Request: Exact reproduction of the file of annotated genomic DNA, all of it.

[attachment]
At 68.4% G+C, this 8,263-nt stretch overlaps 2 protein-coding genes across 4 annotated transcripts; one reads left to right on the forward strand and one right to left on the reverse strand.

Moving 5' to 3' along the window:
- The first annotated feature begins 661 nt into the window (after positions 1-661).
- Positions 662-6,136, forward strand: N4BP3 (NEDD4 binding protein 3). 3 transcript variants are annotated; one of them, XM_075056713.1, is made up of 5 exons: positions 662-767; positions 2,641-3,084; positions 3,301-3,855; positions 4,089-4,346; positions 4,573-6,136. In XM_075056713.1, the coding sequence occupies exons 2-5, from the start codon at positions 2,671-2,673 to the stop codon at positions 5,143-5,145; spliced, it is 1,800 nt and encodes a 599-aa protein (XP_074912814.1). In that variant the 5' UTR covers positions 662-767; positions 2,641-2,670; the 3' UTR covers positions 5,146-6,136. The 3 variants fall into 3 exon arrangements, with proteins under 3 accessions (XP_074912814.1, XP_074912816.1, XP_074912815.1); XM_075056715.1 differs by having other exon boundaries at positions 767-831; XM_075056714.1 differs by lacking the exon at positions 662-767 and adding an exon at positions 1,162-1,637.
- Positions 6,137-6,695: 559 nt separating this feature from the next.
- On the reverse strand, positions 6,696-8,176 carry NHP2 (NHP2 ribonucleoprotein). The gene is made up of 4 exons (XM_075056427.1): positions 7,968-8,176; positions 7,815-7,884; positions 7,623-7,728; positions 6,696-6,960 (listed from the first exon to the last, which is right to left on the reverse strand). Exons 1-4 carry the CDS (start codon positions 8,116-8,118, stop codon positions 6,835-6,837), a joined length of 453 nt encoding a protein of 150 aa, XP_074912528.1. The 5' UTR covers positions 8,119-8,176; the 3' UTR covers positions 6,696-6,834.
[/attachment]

At 68.4% G+C, this 8,263-nt stretch overlaps 2 protein-coding genes across 4 annotated transcripts; one reads left to right on the forward strand and one right to left on the reverse strand.

Moving 5' to 3' along the window:
- The first annotated feature begins 661 nt into the window (after positions 1-661).
- Positions 662-6,136, forward strand: N4BP3 (NEDD4 binding protein 3). 3 transcript variants are annotated; one of them, XM_075056713.1, is made up of 5 exons: positions 662-767; positions 2,641-3,084; positions 3,301-3,855; positions 4,089-4,346; positions 4,573-6,136. In XM_075056713.1, the coding sequence occupies exons 2-5, from the start codon at positions 2,671-2,673 to the stop codon at positions 5,143-5,145; spliced, it is 1,800 nt and encodes a 599-aa protein (XP_074912814.1). In that variant the 5' UTR covers positions 662-767; positions 2,641-2,670; the 3' UTR covers positions 5,146-6,136. The 3 variants fall into 3 exon arrangements, with proteins under 3 accessions (XP_074912814.1, XP_074912816.1, XP_074912815.1); XM_075056715.1 differs by having other exon boundaries at positions 767-831; XM_075056714.1 differs by lacking the exon at positions 662-767 and adding an exon at positions 1,162-1,637.
- Positions 6,137-6,695: 559 nt separating this feature from the next.
- On the reverse strand, positions 6,696-8,176 carry NHP2 (NHP2 ribonucleoprotein). The gene is made up of 4 exons (XM_075056427.1): positions 7,968-8,176; positions 7,815-7,884; positions 7,623-7,728; positions 6,696-6,960 (listed from the first exon to the last, which is right to left on the reverse strand). Exons 1-4 carry the CDS (start codon positions 8,116-8,118, stop codon positions 6,835-6,837), a joined length of 453 nt encoding a protein of 150 aa, XP_074912528.1. The 5' UTR covers positions 8,119-8,176; the 3' UTR covers positions 6,696-6,834.